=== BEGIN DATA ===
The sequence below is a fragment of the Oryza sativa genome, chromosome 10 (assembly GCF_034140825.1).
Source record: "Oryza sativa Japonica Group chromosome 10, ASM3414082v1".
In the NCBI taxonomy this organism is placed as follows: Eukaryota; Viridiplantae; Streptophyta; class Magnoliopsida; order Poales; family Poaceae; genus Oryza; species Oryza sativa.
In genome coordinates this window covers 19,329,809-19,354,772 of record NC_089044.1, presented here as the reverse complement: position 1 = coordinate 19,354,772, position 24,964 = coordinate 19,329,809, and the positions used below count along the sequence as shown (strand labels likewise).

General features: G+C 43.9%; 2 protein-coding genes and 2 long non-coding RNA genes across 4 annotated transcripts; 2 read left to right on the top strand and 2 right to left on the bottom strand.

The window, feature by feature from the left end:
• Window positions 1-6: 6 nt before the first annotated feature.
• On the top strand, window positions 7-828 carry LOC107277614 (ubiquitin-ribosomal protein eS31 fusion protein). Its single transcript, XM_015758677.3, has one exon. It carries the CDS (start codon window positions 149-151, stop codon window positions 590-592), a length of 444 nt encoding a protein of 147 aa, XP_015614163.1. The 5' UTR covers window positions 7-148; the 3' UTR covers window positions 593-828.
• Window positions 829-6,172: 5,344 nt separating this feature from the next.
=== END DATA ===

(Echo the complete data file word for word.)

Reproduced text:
The sequence below is a fragment of the Oryza sativa genome, chromosome 10 (assembly GCF_034140825.1).
Source record: "Oryza sativa Japonica Group chromosome 10, ASM3414082v1".
In the NCBI taxonomy this organism is placed as follows: Eukaryota; Viridiplantae; Streptophyta; class Magnoliopsida; order Poales; family Poaceae; genus Oryza; species Oryza sativa.
In genome coordinates this window covers 19,329,809-19,354,772 of record NC_089044.1, presented here as the reverse complement: position 1 = coordinate 19,354,772, position 24,964 = coordinate 19,329,809, and the positions used below count along the sequence as shown (strand labels likewise).

General features: G+C 43.9%; 2 protein-coding genes and 2 long non-coding RNA genes across 4 annotated transcripts; 2 read left to right on the top strand and 2 right to left on the bottom strand.

The window, feature by feature from the left end:
• Window positions 1-6: 6 nt before the first annotated feature.
• On the top strand, window positions 7-828 carry LOC107277614 (ubiquitin-ribosomal protein eS31 fusion protein). Its single transcript, XM_015758677.3, has one exon. It carries the CDS (start codon window positions 149-151, stop codon window positions 590-592), a length of 444 nt encoding a protein of 147 aa, XP_015614163.1. The 5' UTR covers window positions 7-148; the 3' UTR covers window positions 593-828.
• Window positions 829-6,172: 5,344 nt separating this feature from the next.